Seniors advocacy organisation COTA Australia has warned aged care providers against fraudulent behaviour when assisting residents with the national marriage-equality survey now underway.
Consumer and provider groups have been attempting to mitigate impacts on aged care services resulting from the optional Marriage Law Postal Survey asking whether the law should be changed to allow same-sex couples to marry, which is being run by the Australian Bureau of Statistics (ABS) rather the Australian Electoral Commission (AEC).
Facilities and residents utilise a different procedure for elections, which involves the AEC sending mobile polling booths and staff into facilities and an established procedure for taking names off voting rolls due to age and cognitive frailties.
COTA chief executive Ian Yates said his organisation has been liaising with the ABS and the provider peaks ahead of the survey.
“There is obviously scope for fraudulent behaviour of either not returning forms if the staff disagree with the views, or improperly completing forms,” Mr Yates told Australian Ageing Agenda.
“We want providers to emphasise that it is unlawful to do the wrong thing and there are penalties.”
Provider peaks Aged & Community Services Australia and Leading Age Services Australia said they have also met with the ABS and advised on the challenges facing the operation of the optional postal ballot.
The ABS responded in part by writing to all facilities on 21 August with specific advice on completing the survey for aged care residents including the rules for providing assistance (read AAA coverage here.)
Advice for aged care workers
A Senate inquiry was told on 15 September that the ABS had heard from an aged care provider whose staff were worried they may not wish to complete survey forms according to a resident’s wishes.
The Australian reported that the ABS’s Samantha Palmer said the ABS advised that “if you do not feel you can complete a survey form in alignment with wishes of the person whose form it is, then you should respectfully decline.”
ACSA addressed these issues last week when it contacted members to provide advice on how they should support interested residents to participate in the survey.
“In supporting participation, it is important that individual staff do not express their own view to the resident,” according to the advice.
“Any discussions on the survey are to focus on process and factual information about the process. Discussions need to be respectful and non-biased given the varied views on the matter,” ACSA said.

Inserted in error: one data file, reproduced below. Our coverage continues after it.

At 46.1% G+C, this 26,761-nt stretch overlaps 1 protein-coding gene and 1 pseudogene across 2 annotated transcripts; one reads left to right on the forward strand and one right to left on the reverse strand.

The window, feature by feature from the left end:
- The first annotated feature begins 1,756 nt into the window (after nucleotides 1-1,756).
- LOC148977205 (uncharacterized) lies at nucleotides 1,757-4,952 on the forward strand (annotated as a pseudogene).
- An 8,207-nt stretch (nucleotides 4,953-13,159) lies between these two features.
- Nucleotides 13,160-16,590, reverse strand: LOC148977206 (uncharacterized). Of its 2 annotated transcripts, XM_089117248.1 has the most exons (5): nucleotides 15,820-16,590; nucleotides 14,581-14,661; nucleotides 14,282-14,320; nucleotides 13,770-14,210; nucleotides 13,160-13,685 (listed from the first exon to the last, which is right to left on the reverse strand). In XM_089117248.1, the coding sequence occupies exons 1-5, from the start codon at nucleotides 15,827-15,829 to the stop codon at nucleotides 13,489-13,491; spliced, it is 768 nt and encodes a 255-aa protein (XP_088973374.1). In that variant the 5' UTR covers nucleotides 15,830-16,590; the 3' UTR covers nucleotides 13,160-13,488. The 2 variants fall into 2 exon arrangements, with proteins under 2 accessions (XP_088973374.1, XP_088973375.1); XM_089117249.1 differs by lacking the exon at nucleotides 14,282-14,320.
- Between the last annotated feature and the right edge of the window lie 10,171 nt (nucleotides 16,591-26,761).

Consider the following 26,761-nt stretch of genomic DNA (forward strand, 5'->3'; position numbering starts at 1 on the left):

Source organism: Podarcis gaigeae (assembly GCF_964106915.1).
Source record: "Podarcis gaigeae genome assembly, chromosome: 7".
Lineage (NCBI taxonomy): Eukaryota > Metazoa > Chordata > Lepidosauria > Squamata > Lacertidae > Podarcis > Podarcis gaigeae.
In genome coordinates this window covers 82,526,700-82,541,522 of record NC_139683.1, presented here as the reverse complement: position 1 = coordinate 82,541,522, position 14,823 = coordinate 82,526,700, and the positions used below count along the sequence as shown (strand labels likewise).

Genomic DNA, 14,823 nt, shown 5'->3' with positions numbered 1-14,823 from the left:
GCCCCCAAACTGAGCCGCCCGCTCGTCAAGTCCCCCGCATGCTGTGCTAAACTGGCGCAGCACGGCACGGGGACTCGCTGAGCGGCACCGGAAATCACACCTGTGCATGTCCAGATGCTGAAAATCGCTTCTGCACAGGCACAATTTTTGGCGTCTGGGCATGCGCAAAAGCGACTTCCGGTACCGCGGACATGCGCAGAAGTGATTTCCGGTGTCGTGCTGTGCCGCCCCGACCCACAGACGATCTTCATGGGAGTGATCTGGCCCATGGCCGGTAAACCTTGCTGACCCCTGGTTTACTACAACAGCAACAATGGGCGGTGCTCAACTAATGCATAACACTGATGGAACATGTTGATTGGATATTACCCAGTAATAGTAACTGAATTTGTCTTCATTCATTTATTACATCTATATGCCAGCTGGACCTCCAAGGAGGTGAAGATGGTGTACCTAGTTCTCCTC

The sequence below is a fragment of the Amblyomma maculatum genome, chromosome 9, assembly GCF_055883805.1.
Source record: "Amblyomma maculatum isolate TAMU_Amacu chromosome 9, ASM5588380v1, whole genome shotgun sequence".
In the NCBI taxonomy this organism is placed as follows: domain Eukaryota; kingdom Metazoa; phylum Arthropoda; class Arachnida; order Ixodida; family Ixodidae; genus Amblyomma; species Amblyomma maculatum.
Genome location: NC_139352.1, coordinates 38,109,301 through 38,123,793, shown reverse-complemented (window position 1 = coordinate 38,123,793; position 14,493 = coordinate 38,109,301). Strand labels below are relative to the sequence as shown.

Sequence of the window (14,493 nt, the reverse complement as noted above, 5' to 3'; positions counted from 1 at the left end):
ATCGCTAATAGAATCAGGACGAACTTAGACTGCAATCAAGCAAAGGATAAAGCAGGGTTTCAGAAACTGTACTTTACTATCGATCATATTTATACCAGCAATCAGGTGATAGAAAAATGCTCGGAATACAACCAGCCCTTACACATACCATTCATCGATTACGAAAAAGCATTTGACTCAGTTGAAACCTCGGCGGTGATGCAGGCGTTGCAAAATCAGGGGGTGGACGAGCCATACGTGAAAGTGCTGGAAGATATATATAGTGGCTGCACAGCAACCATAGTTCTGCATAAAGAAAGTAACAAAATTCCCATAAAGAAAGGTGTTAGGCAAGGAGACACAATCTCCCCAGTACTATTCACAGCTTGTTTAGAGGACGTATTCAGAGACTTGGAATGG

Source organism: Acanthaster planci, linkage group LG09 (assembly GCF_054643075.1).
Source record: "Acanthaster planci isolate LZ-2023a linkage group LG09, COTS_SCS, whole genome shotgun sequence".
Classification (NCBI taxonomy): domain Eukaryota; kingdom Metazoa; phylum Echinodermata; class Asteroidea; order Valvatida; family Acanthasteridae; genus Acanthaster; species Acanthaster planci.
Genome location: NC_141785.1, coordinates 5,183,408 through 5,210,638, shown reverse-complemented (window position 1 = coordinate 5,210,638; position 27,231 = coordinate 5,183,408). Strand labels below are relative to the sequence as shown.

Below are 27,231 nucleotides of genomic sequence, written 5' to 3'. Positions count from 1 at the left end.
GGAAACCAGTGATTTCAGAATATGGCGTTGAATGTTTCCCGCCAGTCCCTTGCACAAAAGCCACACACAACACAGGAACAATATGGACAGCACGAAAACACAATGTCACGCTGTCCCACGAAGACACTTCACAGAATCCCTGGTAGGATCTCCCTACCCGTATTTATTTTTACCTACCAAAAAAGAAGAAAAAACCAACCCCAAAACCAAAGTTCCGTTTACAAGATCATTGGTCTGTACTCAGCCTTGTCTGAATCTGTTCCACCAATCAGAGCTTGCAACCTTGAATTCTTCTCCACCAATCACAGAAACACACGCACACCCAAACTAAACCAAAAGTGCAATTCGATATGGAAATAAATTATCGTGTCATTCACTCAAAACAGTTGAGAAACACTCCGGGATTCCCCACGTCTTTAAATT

ACSA also offered advice to providers for residents who were unable to complete their survey form independently and wanted to authorise a trusted person to assist them.
“Wherever possible, staff do not take on the role of a trusted person and that family members or significant others fulfil this role,” ACSA recommended.
The Australian reported that Labor Senator Louise Pratt expressed concern at the Senate Inquiry that religious aged care facilities could use exemptions under the Sex Discrimination Act to refuse to fill out forms on behalf of residents whose views conflicted with the religious beliefs of staff.
The peak body for catholic providers said they were not aware of any issues with their providers to date.
“We have not received any concerns or requests for advice from members, and I am not aware of any freedom of speech concerns being raised,” a spokesperson for Catholic Health Australia told AAA.
AAA contacted the Health Services Union and United Voice, which together represent a range aged care workers. While they had not received any complaints or queries to date both unions said they were watching the rollout of the survey.
All survey forms should be received by Monday 25 September 2017 and the ABS is encouraging completed survey forms to be returned by Friday 27 October 2017.
The ABS will release the results of the survey on Wednesday 15 November 2017.
Information for aged care providers from the ABS is available here.
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